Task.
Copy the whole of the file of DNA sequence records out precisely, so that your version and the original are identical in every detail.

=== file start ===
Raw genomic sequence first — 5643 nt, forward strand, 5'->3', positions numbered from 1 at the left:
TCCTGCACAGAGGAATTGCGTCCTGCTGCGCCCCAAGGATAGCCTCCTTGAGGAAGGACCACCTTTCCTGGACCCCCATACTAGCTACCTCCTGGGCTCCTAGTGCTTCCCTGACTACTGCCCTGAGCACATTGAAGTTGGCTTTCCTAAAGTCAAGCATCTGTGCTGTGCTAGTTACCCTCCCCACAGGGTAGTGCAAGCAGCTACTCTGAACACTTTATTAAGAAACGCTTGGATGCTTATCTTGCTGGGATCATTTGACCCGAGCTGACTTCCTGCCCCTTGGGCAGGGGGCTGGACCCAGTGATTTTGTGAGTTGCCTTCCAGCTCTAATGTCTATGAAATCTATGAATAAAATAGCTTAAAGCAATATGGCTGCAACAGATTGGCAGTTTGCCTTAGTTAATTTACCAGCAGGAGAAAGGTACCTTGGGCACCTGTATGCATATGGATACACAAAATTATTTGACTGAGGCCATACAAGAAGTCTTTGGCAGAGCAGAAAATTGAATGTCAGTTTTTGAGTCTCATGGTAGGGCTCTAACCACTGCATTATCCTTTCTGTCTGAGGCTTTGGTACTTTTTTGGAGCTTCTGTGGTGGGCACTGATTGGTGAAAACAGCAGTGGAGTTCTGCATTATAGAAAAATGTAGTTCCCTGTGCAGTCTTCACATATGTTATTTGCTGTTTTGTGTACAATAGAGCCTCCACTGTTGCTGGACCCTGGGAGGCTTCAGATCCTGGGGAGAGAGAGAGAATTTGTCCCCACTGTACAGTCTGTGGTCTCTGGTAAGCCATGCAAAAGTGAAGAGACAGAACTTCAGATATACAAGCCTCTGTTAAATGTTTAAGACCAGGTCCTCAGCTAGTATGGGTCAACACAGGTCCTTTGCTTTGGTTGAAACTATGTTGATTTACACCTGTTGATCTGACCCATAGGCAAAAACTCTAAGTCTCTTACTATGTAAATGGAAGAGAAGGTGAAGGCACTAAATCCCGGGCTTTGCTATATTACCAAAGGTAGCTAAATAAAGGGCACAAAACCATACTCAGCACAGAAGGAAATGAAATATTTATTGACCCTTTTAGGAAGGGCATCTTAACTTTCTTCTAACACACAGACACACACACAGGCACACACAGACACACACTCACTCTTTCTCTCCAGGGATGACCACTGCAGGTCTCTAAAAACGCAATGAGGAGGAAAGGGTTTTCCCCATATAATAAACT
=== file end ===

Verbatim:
Raw genomic sequence first — 5643 nt, forward strand, 5'->3', positions numbered from 1 at the left:
TCCTGCACAGAGGAATTGCGTCCTGCTGCGCCCCAAGGATAGCCTCCTTGAGGAAGGACCACCTTTCCTGGACCCCCATACTAGCTACCTCCTGGGCTCCTAGTGCTTCCCTGACTACTGCCCTGAGCACATTGAAGTTGGCTTTCCTAAAGTCAAGCATCTGTGCTGTGCTAGTTACCCTCCCCACAGGGTAGTGCAAGCAGCTACTCTGAACACTTTATTAAGAAACGCTTGGATGCTTATCTTGCTGGGATCATTTGACCCGAGCTGACTTCCTGCCCCTTGGGCAGGGGGCTGGACCCAGTGATTTTGTGAGTTGCCTTCCAGCTCTAATGTCTATGAAATCTATGAATAAAATAGCTTAAAGCAATATGGCTGCAACAGATTGGCAGTTTGCCTTAGTTAATTTACCAGCAGGAGAAAGGTACCTTGGGCACCTGTATGCATATGGATACACAAAATTATTTGACTGAGGCCATACAAGAAGTCTTTGGCAGAGCAGAAAATTGAATGTCAGTTTTTGAGTCTCATGGTAGGGCTCTAACCACTGCATTATCCTTTCTGTCTGAGGCTTTGGTACTTTTTTGGAGCTTCTGTGGTGGGCACTGATTGGTGAAAACAGCAGTGGAGTTCTGCATTATAGAAAAATGTAGTTCCCTGTGCAGTCTTCACATATGTTATTTGCTGTTTTGTGTACAATAGAGCCTCCACTGTTGCTGGACCCTGGGAGGCTTCAGATCCTGGGGAGAGAGAGAGAATTTGTCCCCACTGTACAGTCTGTGGTCTCTGGTAAGCCATGCAAAAGTGAAGAGACAGAACTTCAGATATACAAGCCTCTGTTAAATGTTTAAGACCAGGTCCTCAGCTAGTATGGGTCAACACAGGTCCTTTGCTTTGGTTGAAACTATGTTGATTTACACCTGTTGATCTGACCCATAGGCAAAAACTCTAAGTCTCTTACTATGTAAATGGAAGAGAAGGTGAAGGCACTAAATCCCGGGCTTTGCTATATTACCAAAGGTAGCTAAATAAAGGGCACAAAACCATACTCAGCACAGAAGGAAATGAAATATTTATTGACCCTTTTAGGAAGGGCATCTTAACTTTCTTCTAACACACAGACACACACACAGGCACACACAGACACACACTCACTCTTTCTCTCCAGGGATGACCACTGCAGGTCTCTAAAAACGCAATGAGGAGGAAAGGGTTTTCCCCATATAATAAACT